It’s been a year! The career-and-lifestyle experiment, the shift from multi-hatted idealistic artist to half-pragmatic full-time teacher is well underway. Results are somewhat mixed, though mostly as expected.

As of today, the material aspects of my life are solid: dishes are washed, bathroom is clean, floor is swept, car is paid off, credit card is paid off, and I am confident of having sufficient income to cover rent and living for the next nine months – and still have enough extra that I can begin stocking an emergency fund.

Standing on top of a hill in Joshua Tree National Park. The quiet openness of the desert helps quiet my mind. I find it restful and restorative.

This is the first time I’ve been capitalistically debt-free in sixteen years. Though I’m not fully debt-free, as I remain indebted to the family, friends, patrons, colleagues, mentors, and strangers who have supported me in my idealistic quest to promote the understanding and appreciation of science, nature, and life through play.

Thank you.

That debt will never be fully discharged. I plan to honor it by continuing to pay it forward: talking talks, teaching classes, doing occasional volunteer work, and making games. Broadly speaking, the goal is to give more than I take. Yes! The quest continues, even if the details have changed.

While I am grateful that my material needs are met, the other aspects of life remain tough. This new teaching job has been far more work than I expected. In fact, I’ve been working even more than last year, which is problematic.

Because of the time I’ve put into learning the systems of a new institution, building lesson plans, building relationships with students, and teaching physics – I’ve been a respectably good teacher with real positive impact. I’ve also struggled to find time to exercise, sleep, maintain friendships, and otherwise care for myself. To continue this teaching work, I still need to find balance. I will give more than I take, but I need to dial it back, so it’s not *too* much more. To be a good teacher, I also need to be a healthy human, and health requires balance.

Some teachering highlights:

  • Rollercoaster labs: I’ve written a pair of physics labs based on marble rollercoasters (with a third lab forthcoming). In these labs, students explore the physics of motion by building marble rollercoaster tracks in various shapes, and then collecting observations on ramps, loopdeloops, and so on. The labs are not without flaw, and I can already see how to make them significantly better for next year, but even these first edition labs worked pretty well. People learned stuff, and (mostly) (seemed) to feel good about the process.
  • Learning beyond memorization and computation and physics: During the first week of class, we talked about values (kindness, self-reliance, etc.), expectations (assertive communication, good-faith actions), and the philosophy of science - including epistemology. As reinforcement, I regularly use key words from those early lessons during formal instructional time, and in smaller conversations with individual students. In the last few weeks, as we reviewed in preparation for finals, I’ve heard students use those same key words on their own, in side-conversations. Often, the conversations are in fun, rather than being serious – but I think that makes me even happier. Folks aren’t slavishly memorizing, nor are they obediently walking within the bounded lines. Rather, they’re making the ideas work for them, which is pretty cool.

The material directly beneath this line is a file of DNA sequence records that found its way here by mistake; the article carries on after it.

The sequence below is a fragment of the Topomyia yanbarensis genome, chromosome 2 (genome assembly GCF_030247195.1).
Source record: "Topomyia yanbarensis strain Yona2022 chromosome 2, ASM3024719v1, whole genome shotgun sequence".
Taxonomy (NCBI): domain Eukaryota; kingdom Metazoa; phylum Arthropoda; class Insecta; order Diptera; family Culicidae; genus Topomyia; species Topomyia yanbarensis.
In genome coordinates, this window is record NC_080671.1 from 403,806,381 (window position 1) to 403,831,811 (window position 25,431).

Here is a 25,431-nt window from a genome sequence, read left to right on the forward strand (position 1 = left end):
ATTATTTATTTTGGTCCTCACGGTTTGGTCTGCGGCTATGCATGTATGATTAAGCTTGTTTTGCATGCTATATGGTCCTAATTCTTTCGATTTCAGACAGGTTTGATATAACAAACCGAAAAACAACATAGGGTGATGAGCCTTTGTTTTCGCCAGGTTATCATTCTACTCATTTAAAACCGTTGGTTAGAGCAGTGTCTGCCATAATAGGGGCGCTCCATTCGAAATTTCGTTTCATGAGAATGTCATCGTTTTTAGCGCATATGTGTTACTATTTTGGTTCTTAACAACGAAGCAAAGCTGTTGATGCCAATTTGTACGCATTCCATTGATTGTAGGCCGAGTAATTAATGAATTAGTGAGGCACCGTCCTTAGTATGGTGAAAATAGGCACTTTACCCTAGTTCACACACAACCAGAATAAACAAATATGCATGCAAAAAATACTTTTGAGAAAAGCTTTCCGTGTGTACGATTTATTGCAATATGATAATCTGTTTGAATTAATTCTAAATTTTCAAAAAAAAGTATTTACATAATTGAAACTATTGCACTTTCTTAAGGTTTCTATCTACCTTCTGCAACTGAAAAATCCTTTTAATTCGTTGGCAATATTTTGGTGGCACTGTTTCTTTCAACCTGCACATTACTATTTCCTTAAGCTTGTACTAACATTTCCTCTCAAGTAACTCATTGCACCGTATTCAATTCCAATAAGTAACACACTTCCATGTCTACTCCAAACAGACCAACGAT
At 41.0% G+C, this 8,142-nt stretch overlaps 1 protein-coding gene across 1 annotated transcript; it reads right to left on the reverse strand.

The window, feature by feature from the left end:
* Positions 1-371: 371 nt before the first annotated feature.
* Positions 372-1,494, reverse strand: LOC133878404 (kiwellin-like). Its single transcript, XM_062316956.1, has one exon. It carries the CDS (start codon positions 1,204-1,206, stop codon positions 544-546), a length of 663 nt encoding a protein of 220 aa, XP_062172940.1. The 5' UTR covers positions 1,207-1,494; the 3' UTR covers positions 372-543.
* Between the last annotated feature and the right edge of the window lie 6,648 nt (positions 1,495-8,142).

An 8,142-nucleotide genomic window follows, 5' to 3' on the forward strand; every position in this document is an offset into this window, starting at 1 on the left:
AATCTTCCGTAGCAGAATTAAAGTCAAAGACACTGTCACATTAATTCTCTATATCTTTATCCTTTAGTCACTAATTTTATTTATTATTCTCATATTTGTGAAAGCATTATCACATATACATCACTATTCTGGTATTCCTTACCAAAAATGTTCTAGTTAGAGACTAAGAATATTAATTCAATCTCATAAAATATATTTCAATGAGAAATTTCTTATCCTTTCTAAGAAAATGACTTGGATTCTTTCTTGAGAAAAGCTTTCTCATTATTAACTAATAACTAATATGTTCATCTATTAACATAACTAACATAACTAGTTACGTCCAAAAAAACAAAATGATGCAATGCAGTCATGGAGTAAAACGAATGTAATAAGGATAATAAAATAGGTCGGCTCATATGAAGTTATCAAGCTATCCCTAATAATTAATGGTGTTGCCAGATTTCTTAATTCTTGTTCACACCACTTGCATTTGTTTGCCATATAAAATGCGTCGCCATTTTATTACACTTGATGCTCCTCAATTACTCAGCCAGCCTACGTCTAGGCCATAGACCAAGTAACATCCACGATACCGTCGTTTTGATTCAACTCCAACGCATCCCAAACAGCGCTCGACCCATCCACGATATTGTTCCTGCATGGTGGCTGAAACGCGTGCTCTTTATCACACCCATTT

• Progress towards positive vibes: I try to do a lot of hands-on demos and activities, asking volunteers to help out with whatnot and sundry. One day, during last period, I knew a student was having a bad day. When I asked for volunteers to help with a demo and this person raised their hand, I intentionally invited them to help. At the end of the period, as folks walked out, that student came up to me and said, “Thank you. I was having a bad day, but after this class, I feel a little better.” Not everybody loves the class. A few folks hate it, which breaks my heart. But it's doing net good for most – which is a big deal. Most of my students came into this class carrying some degree of scholastic trauma. The average student will leave my class with at least a little less fear and a little more curiosity than they started with.

What else? Desert and friends and rain. The past two weeks of winter break have been good. Coming up for air after a semester of alternating crunching and crashing. I’ve done some work, maybe not enough, but some. More importantly, I’ve spent time with friends and family, climbed a hill in the desert, played a chunk of games with friends, had time to read several books in the company of rain, and I’m looking forward to more.

What’s next? Spring semester. Which is several weeks longer than fall semester. The good news is that it has a two week break (Spring Break) rather than a one week break (Thanksgiving). Still, it’ll be a lot. Likely even harder than fall, which is again a scary amount of work. I’ve done this before, so I can do it again. And if I get to do it yet again next year, things will be easier. I just have to make it to that point.

Again, I am grateful. For all the challenges of life and school and world, I’m still glad to be doing what I’m doing, and the only way I can do this is as part of a community – family, friends, patrons, colleagues, mentors, and kind strangers. Thank you.